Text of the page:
Public Health Receives Award to Advance Behavioral Health Services
Source: Public Health Department
The Santa Barbara County Public Health Department (PHD) received approval by the California Department of Health Care Services (DHCS) and CenCal Health for expanded Behavioral Health Integration in its Health Care Centers. The available funding of $1,161,497 over 26 months is made possible through the DHCS Behavioral Health Integration (BHI) Incentive Program. The program, implemented locally through CenCal Health, will incentivize improvement of physical and behavioral health outcomes, care delivery efficiency, and patient experience in two projects within the PHD’s Behavioral Health program. These projects aim to accomplish the following:
- Increase prenatal and postpartum access to mental health and substance use disorder screening and treatment
- Improve health indicators for patients with both diabetes and serious mental illness
“The Public Health Department’s Health Care Centers, homeless shelter clinics, and behavioral health providers are on the front lines delivering compassionate care to people living with issues related to substance use and mental health,” said Public Health Director Van Do-Reynoso. “This funding supports programs for two distinct groups where access to care has previously been scarce. This opportunity will increase our ability to provide a higher level of service for women who are pregnant or have recently given birth and have also screened positive for drug use and/or depression. In addition, the funding will foster the development of treatment programs for diabetes care for people with Schizophrenia and Bipolar Disorder.”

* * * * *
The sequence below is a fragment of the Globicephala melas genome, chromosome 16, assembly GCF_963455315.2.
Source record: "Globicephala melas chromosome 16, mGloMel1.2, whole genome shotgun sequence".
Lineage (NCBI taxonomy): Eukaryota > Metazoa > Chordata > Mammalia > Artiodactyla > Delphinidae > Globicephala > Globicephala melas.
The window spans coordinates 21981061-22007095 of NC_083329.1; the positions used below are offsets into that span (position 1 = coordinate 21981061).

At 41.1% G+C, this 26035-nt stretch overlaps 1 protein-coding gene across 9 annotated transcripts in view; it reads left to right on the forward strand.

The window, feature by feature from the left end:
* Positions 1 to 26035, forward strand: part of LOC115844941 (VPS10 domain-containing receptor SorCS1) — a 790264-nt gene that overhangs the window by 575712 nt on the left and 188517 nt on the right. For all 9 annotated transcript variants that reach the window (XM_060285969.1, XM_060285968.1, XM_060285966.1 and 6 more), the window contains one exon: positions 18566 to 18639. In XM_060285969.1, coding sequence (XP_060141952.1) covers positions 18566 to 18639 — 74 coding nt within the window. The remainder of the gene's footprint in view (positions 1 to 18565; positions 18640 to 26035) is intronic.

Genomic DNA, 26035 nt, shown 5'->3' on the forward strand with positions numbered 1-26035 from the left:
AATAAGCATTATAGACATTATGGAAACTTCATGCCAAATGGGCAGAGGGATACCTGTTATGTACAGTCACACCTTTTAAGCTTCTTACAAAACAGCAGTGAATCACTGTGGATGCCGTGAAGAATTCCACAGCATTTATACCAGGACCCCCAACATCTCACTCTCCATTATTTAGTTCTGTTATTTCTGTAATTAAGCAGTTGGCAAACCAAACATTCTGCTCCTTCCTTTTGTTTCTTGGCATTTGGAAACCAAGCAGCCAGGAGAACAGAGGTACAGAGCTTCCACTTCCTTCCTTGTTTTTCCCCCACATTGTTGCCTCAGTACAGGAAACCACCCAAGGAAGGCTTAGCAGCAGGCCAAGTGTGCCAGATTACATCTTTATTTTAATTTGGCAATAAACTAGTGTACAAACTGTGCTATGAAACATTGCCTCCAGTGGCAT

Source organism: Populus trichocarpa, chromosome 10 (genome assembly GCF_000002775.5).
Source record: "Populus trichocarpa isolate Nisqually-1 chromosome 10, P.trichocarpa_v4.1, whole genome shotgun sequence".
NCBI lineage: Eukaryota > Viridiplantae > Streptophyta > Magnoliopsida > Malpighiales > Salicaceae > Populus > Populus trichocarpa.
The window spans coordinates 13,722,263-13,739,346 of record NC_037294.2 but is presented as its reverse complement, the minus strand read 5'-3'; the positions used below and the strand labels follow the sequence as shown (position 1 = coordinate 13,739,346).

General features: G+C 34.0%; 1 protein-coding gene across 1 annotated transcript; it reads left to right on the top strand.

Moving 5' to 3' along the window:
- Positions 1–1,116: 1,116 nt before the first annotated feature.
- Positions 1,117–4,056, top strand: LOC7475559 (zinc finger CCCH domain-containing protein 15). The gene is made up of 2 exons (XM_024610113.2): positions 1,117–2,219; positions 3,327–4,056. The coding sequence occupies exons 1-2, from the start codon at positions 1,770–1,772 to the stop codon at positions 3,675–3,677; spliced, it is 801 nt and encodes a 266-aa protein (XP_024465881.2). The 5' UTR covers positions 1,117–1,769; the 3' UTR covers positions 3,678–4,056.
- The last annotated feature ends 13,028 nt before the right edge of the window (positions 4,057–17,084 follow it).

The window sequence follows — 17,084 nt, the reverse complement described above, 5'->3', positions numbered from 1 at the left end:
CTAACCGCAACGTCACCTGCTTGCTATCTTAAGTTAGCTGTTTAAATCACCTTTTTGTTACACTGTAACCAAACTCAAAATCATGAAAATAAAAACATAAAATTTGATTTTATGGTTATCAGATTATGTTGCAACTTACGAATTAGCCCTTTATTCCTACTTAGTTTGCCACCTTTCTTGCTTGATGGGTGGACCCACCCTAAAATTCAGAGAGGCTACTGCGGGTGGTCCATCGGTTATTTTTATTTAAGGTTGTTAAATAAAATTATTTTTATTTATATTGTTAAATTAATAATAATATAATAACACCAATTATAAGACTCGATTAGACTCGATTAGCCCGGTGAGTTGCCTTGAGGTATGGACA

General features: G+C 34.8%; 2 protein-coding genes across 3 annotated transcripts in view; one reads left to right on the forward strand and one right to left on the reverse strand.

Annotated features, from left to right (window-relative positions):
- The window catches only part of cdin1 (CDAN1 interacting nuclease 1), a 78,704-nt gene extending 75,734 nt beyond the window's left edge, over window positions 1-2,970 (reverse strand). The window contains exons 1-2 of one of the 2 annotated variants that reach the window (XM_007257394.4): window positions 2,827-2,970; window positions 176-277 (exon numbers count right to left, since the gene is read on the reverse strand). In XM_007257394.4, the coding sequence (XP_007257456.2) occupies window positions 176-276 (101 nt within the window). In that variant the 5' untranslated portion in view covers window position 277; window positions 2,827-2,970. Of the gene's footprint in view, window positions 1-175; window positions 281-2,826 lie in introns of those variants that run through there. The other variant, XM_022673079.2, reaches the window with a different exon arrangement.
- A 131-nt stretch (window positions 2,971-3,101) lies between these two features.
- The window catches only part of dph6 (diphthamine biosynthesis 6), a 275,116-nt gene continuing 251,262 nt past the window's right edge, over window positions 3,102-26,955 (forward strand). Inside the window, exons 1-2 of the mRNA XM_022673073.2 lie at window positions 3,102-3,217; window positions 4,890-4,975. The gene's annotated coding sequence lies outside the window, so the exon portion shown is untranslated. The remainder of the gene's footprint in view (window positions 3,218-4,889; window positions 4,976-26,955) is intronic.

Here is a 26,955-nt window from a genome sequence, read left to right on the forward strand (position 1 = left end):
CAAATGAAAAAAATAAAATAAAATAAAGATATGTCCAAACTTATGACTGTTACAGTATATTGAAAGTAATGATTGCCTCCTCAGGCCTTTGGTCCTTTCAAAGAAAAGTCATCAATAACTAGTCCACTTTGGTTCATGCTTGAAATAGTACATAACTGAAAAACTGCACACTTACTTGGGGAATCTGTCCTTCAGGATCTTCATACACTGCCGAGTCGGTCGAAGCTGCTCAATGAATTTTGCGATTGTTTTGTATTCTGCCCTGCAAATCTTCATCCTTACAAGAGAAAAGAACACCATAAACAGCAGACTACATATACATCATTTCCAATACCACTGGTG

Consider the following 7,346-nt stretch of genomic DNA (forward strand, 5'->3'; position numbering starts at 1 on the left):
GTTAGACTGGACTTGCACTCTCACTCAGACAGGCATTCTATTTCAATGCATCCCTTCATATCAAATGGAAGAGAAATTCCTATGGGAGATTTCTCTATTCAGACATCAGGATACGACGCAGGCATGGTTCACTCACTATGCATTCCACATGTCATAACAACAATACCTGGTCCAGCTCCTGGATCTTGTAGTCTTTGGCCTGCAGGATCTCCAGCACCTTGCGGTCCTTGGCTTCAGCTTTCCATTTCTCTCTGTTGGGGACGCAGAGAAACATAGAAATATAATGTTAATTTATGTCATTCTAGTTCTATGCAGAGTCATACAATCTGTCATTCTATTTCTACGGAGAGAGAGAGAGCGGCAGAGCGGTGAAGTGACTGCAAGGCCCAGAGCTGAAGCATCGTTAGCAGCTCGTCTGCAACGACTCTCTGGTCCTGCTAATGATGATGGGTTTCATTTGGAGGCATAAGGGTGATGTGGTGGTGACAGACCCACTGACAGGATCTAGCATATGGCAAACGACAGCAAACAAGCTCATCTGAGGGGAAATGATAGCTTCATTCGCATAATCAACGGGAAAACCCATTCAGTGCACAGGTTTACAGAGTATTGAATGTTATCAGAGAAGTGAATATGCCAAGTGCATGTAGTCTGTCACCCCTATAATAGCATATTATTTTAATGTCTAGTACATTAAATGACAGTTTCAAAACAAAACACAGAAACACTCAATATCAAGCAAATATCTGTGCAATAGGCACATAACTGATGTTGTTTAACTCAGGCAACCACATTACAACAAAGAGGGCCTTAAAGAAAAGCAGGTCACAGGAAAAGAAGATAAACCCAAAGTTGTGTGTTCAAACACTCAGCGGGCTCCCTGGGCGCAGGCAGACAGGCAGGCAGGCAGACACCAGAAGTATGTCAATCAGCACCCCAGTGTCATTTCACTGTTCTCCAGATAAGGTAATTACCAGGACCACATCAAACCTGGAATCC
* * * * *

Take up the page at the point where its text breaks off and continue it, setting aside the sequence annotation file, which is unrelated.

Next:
Perinatal mood and anxiety disorders are the most common complication of pregnancy and have been found to have long-term implications for both mother and child. The enhanced screening and treatment opportunities afforded through this incentive opportunity will offer many people hope during a momentous life event.
Individuals with serious mental illness who use antipsychotics are at increased risk of diabetes. Diabetes screening for people diagnosed with schizophrenia or bipolar disorder who take antipsychotic medications is important for early detection and management. This program will ensure referrals are made, patients are educated about diabetes, and treatment plans are coordinated between treating psychiatrists and primary care physicians.
Currently there are Behavioral Health Specialists (either Licensed Clinical Social Workers or Psychologists) at each Health Care Center with part-time support offered at the PATH Shelter in Santa Barbara. In addition, there are Substance Abuse Counselors working with people who are experiencing homelessness throughout the county either in shelters or on the streets. This funding will expand the PHD’s capabilities and offer more access to care.